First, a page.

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Cdma: Principles of Spread Spectrum Communication (Addison-Wesley Wireless Communications)by Andrew J. Viterbi
Synopses & Reviews
Spread spectrum multiple access communication, known commercially as CDMA (Code Division Multiple Access), is a driving technology behind the rapidly advancing personal communications industry. Its greater bandwidth efficiency and multiple access capabilities make it the leading technology for relieving spectrum congestion caused by the explosion in popularity of cellular mobile and fixed wireless telephones and wireless data terminals.
CDMA has been adopted by the Telecommunications Industry Association (TIA) as a wireless standard. As an electrical or communications engineer, you must acquire a thorough grasp of CDMA fundamentals in order to develop systems, products, and services for this demanding but rewarding market.
Written by a leader in the creation of CDMA and an internationally recognized authority on wireless digital communication, this book gives you the technical information you need. It presents the fundamentals of digital communications and covers all aspects of commercial direct-sequence spread spectrum technology, incorporating both physical-level principles and network concepts. You will find detailed information on signal generation, synchronization, modulation, and coding of direct-sequence spread spectrum signals. In addition, the book shows how these physical layer functions relate to link and network properties involving cellular coverage, Erlang capacity, and network control.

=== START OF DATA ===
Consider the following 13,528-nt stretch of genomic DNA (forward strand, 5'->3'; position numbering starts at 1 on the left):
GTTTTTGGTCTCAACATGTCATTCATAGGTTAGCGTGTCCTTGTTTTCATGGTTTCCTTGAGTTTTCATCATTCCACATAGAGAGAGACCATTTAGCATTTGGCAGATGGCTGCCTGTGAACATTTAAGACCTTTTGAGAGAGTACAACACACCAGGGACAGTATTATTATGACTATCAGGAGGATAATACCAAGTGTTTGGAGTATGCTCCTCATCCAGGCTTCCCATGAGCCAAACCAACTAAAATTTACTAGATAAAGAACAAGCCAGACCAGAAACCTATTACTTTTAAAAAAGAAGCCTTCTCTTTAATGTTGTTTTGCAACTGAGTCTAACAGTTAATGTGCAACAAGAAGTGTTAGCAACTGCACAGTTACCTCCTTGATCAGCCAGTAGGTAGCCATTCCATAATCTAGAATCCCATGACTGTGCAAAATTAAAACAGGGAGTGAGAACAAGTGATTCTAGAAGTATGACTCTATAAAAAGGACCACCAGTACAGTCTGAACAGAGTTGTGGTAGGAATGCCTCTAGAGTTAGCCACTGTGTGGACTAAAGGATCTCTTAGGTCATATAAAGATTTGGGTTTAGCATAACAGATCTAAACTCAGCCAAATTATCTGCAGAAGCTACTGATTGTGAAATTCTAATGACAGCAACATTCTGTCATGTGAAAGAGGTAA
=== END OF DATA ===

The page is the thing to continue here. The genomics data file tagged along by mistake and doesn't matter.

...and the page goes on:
With this book, you will attain a deeper understanding of personal communications system concepts and will be better equipped to develop systems and products at the forefront of the personal wireless communications market.
Book News Annotation: